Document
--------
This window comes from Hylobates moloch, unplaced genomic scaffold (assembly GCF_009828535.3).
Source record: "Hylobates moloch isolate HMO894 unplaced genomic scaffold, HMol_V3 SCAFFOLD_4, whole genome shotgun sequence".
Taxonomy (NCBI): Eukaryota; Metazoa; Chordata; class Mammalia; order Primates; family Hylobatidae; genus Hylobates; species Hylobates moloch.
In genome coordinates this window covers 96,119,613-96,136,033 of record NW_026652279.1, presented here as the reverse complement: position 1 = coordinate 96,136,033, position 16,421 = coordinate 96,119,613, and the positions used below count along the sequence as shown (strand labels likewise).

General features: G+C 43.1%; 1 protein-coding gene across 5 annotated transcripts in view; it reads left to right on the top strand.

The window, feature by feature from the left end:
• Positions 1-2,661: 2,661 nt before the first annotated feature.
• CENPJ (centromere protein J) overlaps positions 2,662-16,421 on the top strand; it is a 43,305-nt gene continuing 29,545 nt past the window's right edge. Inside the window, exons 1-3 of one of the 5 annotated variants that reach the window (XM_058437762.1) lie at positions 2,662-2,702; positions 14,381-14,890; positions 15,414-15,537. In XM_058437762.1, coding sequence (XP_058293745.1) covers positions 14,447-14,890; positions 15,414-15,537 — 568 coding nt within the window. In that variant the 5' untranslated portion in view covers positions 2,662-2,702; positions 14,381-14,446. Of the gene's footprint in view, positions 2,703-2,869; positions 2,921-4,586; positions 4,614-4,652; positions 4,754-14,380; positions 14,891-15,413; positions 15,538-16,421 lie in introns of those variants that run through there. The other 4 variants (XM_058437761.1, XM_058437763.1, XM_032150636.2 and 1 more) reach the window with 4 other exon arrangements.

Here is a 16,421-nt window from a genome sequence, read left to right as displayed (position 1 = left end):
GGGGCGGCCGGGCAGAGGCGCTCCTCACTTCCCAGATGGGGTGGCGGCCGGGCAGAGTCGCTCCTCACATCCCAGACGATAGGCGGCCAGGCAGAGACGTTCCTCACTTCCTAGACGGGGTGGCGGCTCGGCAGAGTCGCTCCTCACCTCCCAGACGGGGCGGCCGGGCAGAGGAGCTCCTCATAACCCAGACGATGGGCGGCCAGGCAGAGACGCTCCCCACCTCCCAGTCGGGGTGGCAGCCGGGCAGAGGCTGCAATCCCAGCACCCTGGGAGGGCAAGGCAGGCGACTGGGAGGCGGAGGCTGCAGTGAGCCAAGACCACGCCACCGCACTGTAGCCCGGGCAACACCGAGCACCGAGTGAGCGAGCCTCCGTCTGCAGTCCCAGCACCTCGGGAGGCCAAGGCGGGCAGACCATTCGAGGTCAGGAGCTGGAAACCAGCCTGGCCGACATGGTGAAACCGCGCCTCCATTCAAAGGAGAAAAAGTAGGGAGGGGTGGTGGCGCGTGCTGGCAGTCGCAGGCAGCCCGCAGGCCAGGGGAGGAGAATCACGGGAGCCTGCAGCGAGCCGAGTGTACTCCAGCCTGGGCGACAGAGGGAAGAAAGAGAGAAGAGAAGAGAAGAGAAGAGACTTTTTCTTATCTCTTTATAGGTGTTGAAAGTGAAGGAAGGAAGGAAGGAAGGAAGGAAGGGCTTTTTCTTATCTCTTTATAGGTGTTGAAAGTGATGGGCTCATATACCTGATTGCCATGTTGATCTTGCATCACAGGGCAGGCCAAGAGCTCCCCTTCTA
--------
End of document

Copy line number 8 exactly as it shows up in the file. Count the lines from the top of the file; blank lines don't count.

• CENPJ (centromere protein J) overlaps positions 2,662-16,421 on the top strand; it is a 43,305-nt gene continuing 29,545 nt past the window's right edge. Inside the window, exons 1-3 of one of the 5 annotated variants that reach the window (XM_058437762.1) lie at positions 2,662-2,702; positions 14,381-14,890; positions 15,414-15,537. In XM_058437762.1, coding sequence (XP_058293745.1) covers positions 14,447-14,890; positions 15,414-15,537 — 568 coding nt within the window. In that variant the 5' untranslated portion in view covers positions 2,662-2,702; positions 14,381-14,446. Of the gene's footprint in view, positions 2,703-2,869; positions 2,921-4,586; positions 4,614-4,652; positions 4,754-14,380; positions 14,891-15,413; positions 15,538-16,421 lie in introns of those variants that run through there. The other 4 variants (XM_058437761.1, XM_058437763.1, XM_032150636.2 and 1 more) reach the window with 4 other exon arrangements.